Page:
Basic information (births, baptisms, marriages, death and burial) records are centralized and located on ScotlandsPeople, but there are a lot more places you can go online to learn more about your ancestors.
Our Scottish ancestors followed a convention for naming their children:
When looking at records about residences, Peter Semple of Swinhill Farm means he was the land owner. Peter Semple in Swinhill Farm means he is a tenant, typically on a large farm, and lived on a residence at the farm, but is not the owner. Peter Semple at Swinhill Farm means he worked at the farm but did not live on the property.
The census in Scotland was taken during one night every ten years. They listed who was home at the time census was taken. If a person was away from home that night, they were not recorded even though they lived at that address.
If you see "X made his/her mark" on a Scottish record, it doesn't mean your ancestor was illiterate. It only means they could not write in English. Likely they could read and write Gaelic.
- Coal mining -- mining accidents and other information about miners and coal mines
- Museum of the Scottish Shale Oil Industry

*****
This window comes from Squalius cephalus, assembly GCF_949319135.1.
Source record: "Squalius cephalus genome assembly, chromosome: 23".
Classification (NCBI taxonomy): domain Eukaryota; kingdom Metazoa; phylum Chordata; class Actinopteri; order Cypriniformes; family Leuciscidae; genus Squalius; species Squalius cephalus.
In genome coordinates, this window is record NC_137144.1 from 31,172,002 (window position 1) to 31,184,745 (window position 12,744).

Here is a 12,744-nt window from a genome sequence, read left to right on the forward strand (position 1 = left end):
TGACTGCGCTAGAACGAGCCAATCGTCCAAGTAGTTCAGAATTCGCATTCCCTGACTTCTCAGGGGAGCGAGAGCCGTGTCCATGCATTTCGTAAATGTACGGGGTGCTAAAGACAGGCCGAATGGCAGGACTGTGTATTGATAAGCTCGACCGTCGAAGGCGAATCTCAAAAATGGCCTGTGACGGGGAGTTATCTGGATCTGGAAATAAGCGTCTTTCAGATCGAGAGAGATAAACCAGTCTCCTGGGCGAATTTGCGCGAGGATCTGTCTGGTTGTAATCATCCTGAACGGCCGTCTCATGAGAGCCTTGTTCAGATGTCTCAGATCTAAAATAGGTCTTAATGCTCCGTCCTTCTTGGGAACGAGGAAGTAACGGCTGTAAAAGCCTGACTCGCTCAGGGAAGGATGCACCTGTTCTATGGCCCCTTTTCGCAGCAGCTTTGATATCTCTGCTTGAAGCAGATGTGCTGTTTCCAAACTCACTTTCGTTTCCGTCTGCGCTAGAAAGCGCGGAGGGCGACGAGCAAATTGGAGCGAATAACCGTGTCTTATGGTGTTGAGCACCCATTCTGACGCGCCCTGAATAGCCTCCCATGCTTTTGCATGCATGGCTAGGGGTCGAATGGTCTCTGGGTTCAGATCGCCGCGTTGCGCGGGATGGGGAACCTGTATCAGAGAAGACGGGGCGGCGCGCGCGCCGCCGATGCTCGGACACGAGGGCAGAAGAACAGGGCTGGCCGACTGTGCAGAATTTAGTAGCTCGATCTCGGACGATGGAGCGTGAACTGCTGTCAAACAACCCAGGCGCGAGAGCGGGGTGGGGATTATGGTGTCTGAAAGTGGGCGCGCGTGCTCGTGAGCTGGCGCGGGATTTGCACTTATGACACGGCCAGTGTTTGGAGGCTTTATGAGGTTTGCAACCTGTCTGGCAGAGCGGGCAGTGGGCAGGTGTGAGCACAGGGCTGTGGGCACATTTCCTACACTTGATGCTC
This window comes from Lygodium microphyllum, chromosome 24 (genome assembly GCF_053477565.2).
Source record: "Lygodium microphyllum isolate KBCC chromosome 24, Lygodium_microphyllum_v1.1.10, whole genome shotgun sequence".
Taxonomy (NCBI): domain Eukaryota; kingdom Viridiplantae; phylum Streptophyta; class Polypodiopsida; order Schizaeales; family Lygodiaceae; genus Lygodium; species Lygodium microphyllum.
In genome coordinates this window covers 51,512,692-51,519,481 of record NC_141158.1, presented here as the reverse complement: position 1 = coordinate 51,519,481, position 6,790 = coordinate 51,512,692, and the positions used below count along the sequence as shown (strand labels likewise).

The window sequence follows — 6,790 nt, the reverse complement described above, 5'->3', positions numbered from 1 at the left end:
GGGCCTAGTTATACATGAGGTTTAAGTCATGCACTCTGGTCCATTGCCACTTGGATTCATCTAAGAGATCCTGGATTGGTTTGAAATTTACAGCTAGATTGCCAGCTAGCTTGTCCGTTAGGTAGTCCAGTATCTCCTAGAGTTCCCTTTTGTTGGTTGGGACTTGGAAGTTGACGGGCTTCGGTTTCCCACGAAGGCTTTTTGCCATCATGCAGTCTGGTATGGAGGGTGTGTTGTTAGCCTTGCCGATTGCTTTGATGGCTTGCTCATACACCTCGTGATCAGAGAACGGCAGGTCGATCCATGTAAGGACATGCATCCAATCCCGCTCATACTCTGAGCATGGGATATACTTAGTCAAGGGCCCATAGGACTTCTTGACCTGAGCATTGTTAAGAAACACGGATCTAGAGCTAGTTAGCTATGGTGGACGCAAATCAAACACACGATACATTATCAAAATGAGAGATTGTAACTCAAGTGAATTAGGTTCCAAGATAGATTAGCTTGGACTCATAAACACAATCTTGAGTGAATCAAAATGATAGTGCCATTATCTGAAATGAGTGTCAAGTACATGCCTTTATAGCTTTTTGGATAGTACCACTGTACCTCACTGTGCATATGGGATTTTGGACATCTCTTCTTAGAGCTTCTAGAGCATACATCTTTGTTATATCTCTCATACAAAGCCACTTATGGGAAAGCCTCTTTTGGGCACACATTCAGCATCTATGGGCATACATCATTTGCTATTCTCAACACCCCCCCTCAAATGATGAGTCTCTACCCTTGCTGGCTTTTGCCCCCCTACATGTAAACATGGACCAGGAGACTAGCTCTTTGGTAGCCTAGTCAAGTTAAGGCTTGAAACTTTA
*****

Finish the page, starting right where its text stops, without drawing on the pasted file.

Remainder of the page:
- FindMyPast (subscription required) -- Includes the full service records, not just the attestation papers. This service also has records on emigrants leaving the UK and passport applications.
- Maritime History Archive -- records about the merchant navy
- Roll of Honour -- mostly officers
- My Ain Folk -- list of archives in Scotland
- The National Health Service has teamed up with the universities to digitize old health records
- Ancestral Orkney
- Routes to Your North East Roots
- Scottish Archive Network
- State Library of Queensland -- convict ancestors research guides
- Canadian Museum of Immigration
- Library and Archives of Canada -- immigrant passenger lists
- Immigrant Ships Transcribers Guild -- Philadelphia arrivals
The Internet Archive has the Scottish Post Office and trade directories online. These are like U.S. city directories.
Local family history web sites for each parish in a county exist online. Typically they have school records and newspapers for the area in addition to other collections particular to that parish.
British Newspaper Archive includes all of the major newspapers but also many of the local newspapers.